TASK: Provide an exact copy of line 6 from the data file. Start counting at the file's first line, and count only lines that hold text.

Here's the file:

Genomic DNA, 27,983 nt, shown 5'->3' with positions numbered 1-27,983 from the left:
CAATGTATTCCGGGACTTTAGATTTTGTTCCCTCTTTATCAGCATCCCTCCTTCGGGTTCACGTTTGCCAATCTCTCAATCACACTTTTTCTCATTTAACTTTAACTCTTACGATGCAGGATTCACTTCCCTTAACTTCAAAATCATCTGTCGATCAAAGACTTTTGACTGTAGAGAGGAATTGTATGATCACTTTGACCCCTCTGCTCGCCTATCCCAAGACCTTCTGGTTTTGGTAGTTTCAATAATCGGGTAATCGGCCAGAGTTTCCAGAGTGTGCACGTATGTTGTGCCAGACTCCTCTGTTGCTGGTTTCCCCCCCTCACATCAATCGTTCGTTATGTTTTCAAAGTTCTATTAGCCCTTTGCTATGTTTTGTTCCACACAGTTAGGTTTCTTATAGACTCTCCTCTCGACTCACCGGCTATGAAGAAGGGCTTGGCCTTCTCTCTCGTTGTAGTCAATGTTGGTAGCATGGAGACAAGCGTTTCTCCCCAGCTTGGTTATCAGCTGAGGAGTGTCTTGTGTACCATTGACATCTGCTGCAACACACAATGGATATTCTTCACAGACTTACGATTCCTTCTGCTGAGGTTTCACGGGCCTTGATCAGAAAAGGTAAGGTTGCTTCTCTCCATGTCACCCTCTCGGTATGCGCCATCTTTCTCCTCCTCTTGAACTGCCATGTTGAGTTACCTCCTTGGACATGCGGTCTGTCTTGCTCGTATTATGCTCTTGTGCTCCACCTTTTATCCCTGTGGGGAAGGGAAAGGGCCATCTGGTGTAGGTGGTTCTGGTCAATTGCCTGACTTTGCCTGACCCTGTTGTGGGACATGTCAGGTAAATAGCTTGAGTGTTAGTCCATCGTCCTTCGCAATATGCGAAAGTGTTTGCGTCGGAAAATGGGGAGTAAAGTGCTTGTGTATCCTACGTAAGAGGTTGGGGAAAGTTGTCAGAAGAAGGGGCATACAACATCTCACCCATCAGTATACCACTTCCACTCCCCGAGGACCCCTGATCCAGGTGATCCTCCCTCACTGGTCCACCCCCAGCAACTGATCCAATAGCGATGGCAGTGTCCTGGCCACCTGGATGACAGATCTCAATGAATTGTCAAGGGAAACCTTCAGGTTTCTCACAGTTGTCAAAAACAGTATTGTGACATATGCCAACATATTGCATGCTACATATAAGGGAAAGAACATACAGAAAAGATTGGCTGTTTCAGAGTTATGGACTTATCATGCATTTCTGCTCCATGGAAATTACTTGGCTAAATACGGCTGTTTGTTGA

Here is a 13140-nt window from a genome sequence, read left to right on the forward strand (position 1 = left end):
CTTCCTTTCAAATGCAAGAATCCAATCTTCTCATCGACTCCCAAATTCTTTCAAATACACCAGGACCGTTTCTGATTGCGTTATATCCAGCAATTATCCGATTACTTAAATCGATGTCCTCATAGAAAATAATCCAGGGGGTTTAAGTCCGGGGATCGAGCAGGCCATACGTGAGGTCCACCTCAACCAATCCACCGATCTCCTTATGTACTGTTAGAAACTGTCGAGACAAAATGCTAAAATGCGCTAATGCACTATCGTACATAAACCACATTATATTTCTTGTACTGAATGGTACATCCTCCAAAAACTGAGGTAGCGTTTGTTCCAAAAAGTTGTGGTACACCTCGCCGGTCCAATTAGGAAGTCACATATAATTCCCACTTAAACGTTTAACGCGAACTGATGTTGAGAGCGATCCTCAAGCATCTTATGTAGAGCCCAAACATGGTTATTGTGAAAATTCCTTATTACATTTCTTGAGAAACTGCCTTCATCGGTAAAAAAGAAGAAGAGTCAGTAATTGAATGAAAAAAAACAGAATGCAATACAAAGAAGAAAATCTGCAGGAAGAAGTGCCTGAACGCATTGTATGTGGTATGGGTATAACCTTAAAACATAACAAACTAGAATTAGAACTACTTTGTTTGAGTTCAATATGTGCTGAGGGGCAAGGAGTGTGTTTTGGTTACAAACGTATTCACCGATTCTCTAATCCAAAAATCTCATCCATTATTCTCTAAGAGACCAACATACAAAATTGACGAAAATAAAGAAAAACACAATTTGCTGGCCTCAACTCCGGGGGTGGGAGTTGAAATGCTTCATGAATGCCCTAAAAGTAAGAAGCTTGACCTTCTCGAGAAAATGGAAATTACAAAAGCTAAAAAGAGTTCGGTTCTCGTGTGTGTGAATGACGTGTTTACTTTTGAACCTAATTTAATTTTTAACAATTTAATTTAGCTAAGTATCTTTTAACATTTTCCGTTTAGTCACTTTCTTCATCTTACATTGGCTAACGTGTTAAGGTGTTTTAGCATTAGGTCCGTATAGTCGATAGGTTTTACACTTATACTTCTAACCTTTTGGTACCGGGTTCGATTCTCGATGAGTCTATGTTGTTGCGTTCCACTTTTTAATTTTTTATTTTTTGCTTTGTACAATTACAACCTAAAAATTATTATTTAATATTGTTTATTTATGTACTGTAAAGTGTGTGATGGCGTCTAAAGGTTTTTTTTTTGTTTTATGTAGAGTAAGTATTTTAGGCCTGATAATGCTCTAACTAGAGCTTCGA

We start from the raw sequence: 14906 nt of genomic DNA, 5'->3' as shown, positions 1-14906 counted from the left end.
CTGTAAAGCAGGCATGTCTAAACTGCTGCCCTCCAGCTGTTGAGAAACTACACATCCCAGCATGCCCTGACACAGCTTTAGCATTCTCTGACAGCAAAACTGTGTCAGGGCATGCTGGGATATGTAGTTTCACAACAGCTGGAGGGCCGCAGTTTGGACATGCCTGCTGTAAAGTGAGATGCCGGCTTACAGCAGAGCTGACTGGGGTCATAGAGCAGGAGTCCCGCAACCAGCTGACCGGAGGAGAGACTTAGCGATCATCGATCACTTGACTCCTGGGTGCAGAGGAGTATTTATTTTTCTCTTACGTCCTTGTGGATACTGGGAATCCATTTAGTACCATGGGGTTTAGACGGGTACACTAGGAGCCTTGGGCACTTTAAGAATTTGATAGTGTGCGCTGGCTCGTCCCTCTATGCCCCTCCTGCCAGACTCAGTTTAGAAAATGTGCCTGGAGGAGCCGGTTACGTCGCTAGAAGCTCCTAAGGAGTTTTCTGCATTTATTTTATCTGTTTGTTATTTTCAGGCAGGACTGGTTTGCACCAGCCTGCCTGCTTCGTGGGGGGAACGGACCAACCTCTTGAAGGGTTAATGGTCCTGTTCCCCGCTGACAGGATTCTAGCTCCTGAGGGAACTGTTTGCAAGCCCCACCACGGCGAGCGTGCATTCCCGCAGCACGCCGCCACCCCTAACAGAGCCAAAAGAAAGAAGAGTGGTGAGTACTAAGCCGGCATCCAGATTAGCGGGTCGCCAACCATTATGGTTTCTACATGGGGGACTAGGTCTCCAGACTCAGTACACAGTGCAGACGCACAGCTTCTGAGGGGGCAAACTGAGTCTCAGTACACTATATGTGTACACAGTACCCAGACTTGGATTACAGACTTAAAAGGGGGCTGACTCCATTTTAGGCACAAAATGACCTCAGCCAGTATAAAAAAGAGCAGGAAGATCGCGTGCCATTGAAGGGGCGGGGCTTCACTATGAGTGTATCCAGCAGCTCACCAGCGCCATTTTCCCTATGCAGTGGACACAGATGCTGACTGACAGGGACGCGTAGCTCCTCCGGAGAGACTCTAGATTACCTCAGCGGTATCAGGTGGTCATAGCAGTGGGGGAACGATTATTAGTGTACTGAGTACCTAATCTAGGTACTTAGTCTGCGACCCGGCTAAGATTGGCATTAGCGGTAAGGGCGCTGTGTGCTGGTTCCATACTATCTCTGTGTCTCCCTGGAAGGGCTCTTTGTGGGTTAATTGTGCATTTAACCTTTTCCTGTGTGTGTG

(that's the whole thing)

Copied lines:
CTGTAAAGCAGGCATGTCTAAACTGCTGCCCTCCAGCTGTTGAGAAACTACACATCCCAGCATGCCCTGACACAGCTTTAGCATTCTCTGACAGCAAAACTGTGTCAGGGCATGCTGGGATATGTAGTTTCACAACAGCTGGAGGGCCGCAGTTTGGACATGCCTGCTGTAAAGTGAGATGCCGGCTTACAGCAGAGCTGACTGGGGTCATAGAGCAGGAGTCCCGCAACCAGCTGACCGGAGGAGAGACTTAGCGATCATCGATCACTTGACTCCTGGGTGCAGAGGAGTATTTATTTTTCTCTTACGTCCTTGTGGATACTGGGAATCCATTTAGTACCATGGGGTTTAGACGGGTACACTAGGAGCCTTGGGCACTTTAAGAATTTGATAGTGTGCGCTGGCTCGTCCCTCTATGCCCCTCCTGCCAGACTCAGTTTAGAAAATGTGCCTGGAGGAGCCGGTTACGTCGCTAGAAGCTCCTAAGGAGTTTTCTGCATTTATTTTATCTGTTTGTTATTTTCAGGCAGGACTGGTTTGCACCAGCCTGCCTGCTTCGTGGGGGGAACGGACCAACCTCTTGAAGGGTTAATGGTCCTGTTCCCCGCTGACAGGATTCTAGCTCCTGAGGGAACTGTTTGCAAGCCCCACCACGGCGAGCGTGCATTCCCGCAGCACGCCGCCACCCCTAACAGAGCCAAAAGAAAGAAGAGTGGTGAGTACTAAGCCGGCATCCAGATTAGCGGGTCGCCAACCATTATGGTTTCTACATGGGGGACTAGGTCTCCAGACTCAGTACACAGTGCAGACGCACAGCTTCTGAGGGGGCAAACTGAGTCTCAGTACACTATATGTGTACACAGTACCCAGACTTGGATTACAGACTTAAAAGGGGGCTGACTCCATTTTAGGCACAAAATGACCTCAGCCAGTATAAAAAAGAGCAGGAAGATCGCGTGCCATTGAAGGGGCGGGGCTTCACTATGAGTGTATCCAGCAGCTCACCAGCGCCATTTTCCCTATGCAGTGGACACAGATGCTGACTGACAGGGACGCGTAGCTCCTCCGGAGAGACTCTAGATTACCTCAGCGGTATCAGGTGGTCATAGCAGTGGGGGAACGATTATTAGTGTACTGAGTACCTAATCTAGGTACTTAGTCTGCGACCCGGCTAAGATTGGCATTAGCGGTAAGGGCGCTGTGTGCTGGTTCCATACTATCTCTGTGTCTCCCTGGAAGGGCTCTTTGTGGGTTAATTGTGCATTTAACCTTTTCCTGTGTGTGTG